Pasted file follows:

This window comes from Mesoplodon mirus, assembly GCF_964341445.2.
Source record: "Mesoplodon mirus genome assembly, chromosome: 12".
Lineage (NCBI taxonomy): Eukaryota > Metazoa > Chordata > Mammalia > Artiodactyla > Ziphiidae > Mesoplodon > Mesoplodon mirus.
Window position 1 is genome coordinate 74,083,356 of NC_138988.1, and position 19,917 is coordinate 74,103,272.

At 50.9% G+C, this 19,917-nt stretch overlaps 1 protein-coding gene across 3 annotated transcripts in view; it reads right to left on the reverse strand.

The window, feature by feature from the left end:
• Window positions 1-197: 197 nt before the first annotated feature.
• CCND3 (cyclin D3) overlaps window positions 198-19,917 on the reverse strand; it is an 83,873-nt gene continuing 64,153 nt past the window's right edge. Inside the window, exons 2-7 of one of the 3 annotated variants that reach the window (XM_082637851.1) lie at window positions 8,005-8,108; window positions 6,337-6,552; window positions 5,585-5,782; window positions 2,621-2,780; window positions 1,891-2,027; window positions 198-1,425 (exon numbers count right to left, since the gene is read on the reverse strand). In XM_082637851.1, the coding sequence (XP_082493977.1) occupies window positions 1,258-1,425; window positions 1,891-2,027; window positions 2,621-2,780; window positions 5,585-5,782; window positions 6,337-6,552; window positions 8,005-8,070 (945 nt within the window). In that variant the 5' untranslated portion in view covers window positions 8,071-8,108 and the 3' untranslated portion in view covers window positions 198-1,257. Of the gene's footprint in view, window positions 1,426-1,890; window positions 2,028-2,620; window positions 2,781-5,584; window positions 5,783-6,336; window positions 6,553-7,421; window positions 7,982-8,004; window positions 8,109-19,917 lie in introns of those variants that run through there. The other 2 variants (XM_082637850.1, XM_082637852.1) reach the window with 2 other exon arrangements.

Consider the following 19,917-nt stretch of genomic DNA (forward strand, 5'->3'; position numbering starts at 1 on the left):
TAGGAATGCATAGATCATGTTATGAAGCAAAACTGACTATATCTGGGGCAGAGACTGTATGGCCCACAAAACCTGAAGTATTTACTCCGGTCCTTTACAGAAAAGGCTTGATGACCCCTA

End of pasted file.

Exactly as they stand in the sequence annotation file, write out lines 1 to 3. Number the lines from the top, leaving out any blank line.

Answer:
This window comes from Mesoplodon mirus, assembly GCF_964341445.2.
Source record: "Mesoplodon mirus genome assembly, chromosome: 12".
Lineage (NCBI taxonomy): Eukaryota > Metazoa > Chordata > Mammalia > Artiodactyla > Ziphiidae > Mesoplodon > Mesoplodon mirus.